When I was 15, my mother wrote me this.
You’re approaching adulthood. Neither boys nor girls automatically know how to behave. Manners will get you through. That’s what social manners are for.
The other night a young woman sharing a table with me burped loudly. She didn’t say excuse me or look around as if someone might have heard. A while later, she burped again. Again without any comment. A few more times she burped and not once did it look as if “excuse me” even crossed her mind.
I found myself annoyed. You should say “excuse me,” I thought. Did she not know any better or did she consciously make a point not to act ladylike? She had a buzz cut and cap. She wore a sweatshirt.
How would I have reacted if she had been a he? I would’ve thought him rude, but I also would’ve found him typical. Ugh. Guys. But for some reason, I expect a girl to know better.
This strikes me as sexist. Low expectations of men and high expectations of women. And I suspect I am old-fashioned. Men should take their hats off inside, no one should slouch, and flip-flops are not for work. And if you burp, say excuse me.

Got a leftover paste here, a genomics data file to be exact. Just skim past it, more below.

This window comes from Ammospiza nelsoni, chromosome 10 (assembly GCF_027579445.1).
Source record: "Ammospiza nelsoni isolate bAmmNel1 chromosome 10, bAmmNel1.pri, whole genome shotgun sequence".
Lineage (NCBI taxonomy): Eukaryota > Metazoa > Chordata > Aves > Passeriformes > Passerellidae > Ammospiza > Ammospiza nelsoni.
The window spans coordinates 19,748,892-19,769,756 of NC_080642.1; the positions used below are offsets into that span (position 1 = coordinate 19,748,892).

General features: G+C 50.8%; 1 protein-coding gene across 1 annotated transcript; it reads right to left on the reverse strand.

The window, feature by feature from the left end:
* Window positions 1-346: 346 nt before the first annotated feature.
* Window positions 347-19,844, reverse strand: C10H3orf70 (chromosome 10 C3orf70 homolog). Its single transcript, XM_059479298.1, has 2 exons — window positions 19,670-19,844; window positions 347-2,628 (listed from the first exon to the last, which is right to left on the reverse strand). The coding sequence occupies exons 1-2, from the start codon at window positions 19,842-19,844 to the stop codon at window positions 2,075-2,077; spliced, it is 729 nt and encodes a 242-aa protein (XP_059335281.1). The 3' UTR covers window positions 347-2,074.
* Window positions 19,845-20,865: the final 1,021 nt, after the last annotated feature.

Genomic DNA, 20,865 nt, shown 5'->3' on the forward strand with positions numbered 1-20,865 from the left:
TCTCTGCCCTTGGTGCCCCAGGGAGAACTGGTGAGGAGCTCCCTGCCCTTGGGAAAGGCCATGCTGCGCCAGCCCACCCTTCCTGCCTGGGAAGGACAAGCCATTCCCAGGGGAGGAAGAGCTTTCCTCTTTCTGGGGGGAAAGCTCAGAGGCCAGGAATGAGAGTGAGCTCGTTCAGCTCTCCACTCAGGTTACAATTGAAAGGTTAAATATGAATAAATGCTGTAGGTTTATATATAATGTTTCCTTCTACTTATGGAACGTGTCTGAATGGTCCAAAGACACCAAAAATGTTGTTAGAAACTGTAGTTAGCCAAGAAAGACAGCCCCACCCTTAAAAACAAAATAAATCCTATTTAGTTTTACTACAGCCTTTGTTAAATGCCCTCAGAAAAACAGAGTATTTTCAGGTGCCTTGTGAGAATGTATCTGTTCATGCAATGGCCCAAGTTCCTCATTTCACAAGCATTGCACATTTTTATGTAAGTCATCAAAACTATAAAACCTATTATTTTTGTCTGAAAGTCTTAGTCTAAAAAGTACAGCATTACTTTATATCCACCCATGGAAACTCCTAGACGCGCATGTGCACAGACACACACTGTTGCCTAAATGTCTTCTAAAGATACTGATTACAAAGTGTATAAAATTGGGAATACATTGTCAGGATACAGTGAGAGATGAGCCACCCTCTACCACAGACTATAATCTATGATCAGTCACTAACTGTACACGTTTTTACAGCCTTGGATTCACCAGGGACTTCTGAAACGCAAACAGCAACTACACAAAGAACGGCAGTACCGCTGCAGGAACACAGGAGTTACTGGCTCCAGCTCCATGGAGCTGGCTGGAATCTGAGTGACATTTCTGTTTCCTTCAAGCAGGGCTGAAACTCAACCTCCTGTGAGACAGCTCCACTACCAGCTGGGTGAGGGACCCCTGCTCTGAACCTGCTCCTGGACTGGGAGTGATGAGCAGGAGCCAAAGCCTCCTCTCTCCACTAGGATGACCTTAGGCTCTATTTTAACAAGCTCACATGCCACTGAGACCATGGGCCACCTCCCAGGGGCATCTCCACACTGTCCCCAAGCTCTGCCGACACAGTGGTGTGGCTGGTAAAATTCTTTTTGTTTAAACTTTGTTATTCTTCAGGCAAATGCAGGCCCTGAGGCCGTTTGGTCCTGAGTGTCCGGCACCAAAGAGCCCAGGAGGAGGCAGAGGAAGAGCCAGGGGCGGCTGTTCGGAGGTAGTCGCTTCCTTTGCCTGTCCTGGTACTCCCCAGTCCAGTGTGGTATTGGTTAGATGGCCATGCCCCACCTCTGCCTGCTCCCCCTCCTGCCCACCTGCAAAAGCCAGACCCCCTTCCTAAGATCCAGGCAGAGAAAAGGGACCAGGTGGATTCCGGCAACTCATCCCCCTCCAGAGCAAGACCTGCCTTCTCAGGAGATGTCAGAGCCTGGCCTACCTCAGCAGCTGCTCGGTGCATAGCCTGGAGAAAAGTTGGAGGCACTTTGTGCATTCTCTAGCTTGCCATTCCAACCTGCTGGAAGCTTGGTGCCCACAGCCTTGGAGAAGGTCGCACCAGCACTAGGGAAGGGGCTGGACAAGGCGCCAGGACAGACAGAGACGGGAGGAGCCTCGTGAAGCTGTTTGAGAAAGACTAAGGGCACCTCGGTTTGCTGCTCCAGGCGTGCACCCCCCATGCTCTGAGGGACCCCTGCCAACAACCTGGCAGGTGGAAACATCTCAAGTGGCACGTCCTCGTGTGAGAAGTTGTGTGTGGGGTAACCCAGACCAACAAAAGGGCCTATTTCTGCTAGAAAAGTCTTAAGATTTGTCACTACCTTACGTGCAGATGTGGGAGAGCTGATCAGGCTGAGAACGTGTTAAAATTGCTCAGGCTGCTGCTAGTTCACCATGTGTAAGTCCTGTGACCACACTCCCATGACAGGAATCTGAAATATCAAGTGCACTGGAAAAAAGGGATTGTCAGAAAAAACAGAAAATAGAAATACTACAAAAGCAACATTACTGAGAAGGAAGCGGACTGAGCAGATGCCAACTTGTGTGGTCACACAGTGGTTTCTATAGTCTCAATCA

But I wonder what my notions about the way things should be say about my writing. How do biases, pre-conceived ideas, prejudices, and attitudes about girls who burp in public shape your writing? How do you write believable, worthwhile characters if you’re stuck on the way you want people to be?
Or, in a different direction–watching this aspiring writer across from me burp and not say anything made me wonder how polite a write ought to be. Must a woman writer always act like a lady? Is it even ladylike to write?
I say “excuse me” when I burp, but I’m not sure I’m a lady…